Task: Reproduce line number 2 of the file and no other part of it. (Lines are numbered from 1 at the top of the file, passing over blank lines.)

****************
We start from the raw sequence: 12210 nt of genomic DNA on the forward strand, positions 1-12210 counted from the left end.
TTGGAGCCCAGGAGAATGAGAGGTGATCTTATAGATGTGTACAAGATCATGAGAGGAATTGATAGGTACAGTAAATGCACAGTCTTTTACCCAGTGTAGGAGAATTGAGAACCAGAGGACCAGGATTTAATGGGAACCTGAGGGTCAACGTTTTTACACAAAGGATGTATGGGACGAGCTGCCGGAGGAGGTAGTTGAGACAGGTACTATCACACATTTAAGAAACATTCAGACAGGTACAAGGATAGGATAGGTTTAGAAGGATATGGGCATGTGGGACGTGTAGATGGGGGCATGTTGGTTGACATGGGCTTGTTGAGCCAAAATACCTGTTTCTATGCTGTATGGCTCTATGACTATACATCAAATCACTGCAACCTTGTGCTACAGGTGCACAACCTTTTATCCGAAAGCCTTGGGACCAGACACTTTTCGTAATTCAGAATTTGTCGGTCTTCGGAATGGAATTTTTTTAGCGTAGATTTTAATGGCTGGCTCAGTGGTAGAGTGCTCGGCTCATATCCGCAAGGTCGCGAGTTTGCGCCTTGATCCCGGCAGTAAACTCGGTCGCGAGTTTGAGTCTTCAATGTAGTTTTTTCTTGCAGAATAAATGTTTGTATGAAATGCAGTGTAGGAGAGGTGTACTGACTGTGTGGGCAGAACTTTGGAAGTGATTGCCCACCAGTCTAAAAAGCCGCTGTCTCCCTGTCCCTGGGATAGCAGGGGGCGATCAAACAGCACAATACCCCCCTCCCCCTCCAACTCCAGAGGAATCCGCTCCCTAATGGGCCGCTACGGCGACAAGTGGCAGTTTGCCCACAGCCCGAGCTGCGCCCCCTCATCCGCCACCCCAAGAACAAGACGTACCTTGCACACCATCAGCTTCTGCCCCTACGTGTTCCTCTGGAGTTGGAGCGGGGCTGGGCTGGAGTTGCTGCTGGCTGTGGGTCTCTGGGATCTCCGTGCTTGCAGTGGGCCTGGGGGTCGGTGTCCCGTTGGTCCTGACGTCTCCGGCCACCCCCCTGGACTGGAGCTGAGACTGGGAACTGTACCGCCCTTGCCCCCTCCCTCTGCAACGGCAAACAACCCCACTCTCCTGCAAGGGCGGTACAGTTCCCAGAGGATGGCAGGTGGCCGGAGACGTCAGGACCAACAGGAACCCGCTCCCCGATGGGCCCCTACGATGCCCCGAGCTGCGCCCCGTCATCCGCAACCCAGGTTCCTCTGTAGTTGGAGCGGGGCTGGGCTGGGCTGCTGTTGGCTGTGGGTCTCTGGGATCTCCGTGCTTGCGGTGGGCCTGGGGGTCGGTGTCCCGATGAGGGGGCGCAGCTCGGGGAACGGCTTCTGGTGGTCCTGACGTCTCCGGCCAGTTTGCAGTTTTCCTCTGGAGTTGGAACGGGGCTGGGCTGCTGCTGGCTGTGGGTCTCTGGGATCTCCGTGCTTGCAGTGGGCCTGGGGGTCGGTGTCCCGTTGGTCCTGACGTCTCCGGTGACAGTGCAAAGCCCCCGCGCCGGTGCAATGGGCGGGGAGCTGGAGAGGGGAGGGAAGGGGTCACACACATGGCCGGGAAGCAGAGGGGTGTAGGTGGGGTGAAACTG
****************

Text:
TTGGAGCCCAGGAGAATGAGAGGTGATCTTATAGATGTGTACAAGATCATGAGAGGAATTGATAGGTACAGTAAATGCACAGTCTTTTACCCAGTGTAGGAGAATTGAGAACCAGAGGACCAGGATTTAATGGGAACCTGAGGGTCAACGTTTTTACACAAAGGATGTATGGGACGAGCTGCCGGAGGAGGTAGTTGAGACAGGTACTATCACACATTTAAGAAACATTCAGACAGGTACAAGGATAGGATAGGTTTAGAAGGATATGGGCATGTGGGACGTGTAGATGGGGGCATGTTGGTTGACATGGGCTTGTTGAGCCAAAATACCTGTTTCTATGCTGTATGGCTCTATGACTATACATCAAATCACTGCAACCTTGTGCTACAGGTGCACAACCTTTTATCCGAAAGCCTTGGGACCAGACACTTTTCGTAATTCAGAATTTGTCGGTCTTCGGAATGGAATTTTTTTAGCGTAGATTTTAATGGCTGGCTCAGTGGTAGAGTGCTCGGCTCATATCCGCAAGGTCGCGAGTTTGCGCCTTGATCCCGGCAGTAAACTCGGTCGCGAGTTTGAGTCTTCAATGTAGTTTTTTCTTGCAGAATAAATGTTTGTATGAAATGCAGTGTAGGAGAGGTGTACTGACTGTGTGGGCAGAACTTTGGAAGTGATTGCCCACCAGTCTAAAAAGCCGCTGTCTCCCTGTCCCTGGGATAGCAGGGGGCGATCAAACAGCACAATACCCCCCTCCCCCTCCAACTCCAGAGGAATCCGCTCCCTAATGGGCCGCTACGGCGACAAGTGGCAGTTTGCCCACAGCCCGAGCTGCGCCCCCTCATCCGCCACCCCAAGAACAAGACGTACCTTGCACACCATCAGCTTCTGCCCCTACGTGTTCCTCTGGAGTTGGAGCGGGGCTGGGCTGGAGTTGCTGCTGGCTGTGGGTCTCTGGGATCTCCGTGCTTGCAGTGGGCCTGGGGGTCGGTGTCCCGTTGGTCCTGACGTCTCCGGCCACCCCCCTGGACTGGAGCTGAGACTGGGAACTGTACCGCCCTTGCCCCCTCCCTCTGCAACGGCAAACAACCCCACTCTCCTGCAAGGGCGGTACAGTTCCCAGAGGATGGCAGGTGGCCGGAGACGTCAGGACCAACAGGAACCCGCTCCCCGATGGGCCCCTACGATGCCCCGAGCTGCGCCCCGTCATCCGCAACCCAGGTTCCTCTGTAGTTGGAGCGGGGCTGGGCTGGGCTGCTGTTGGCTGTGGGTCTCTGGGATCTCCGTGCTTGCGGTGGGCCTGGGGGTCGGTGTCCCGATGAGGGGGCGCAGCTCGGGGAACGGCTTCTGGTGGTCCTGACGTCTCCGGCCAGTTTGCAGTTTTCCTCTGGAGTTGGAACGGGGCTGGGCTGCTGCTGGCTGTGGGTCTCTGGGATCTCCGTGCTTGCAGTGGGCCTGGGGGTCGGTGTCCCGTTGGTCCTGACGTCTCCGGTGACAGTGCAAAGCCCCCGCGCCGGTGCAATGGGCGGGGAGCTGGAGAGGGGAGGGAAGGGGTCACACACATGGCCGGGAAGCAGAGGGGTGTAGGTGGGGTGAAACTG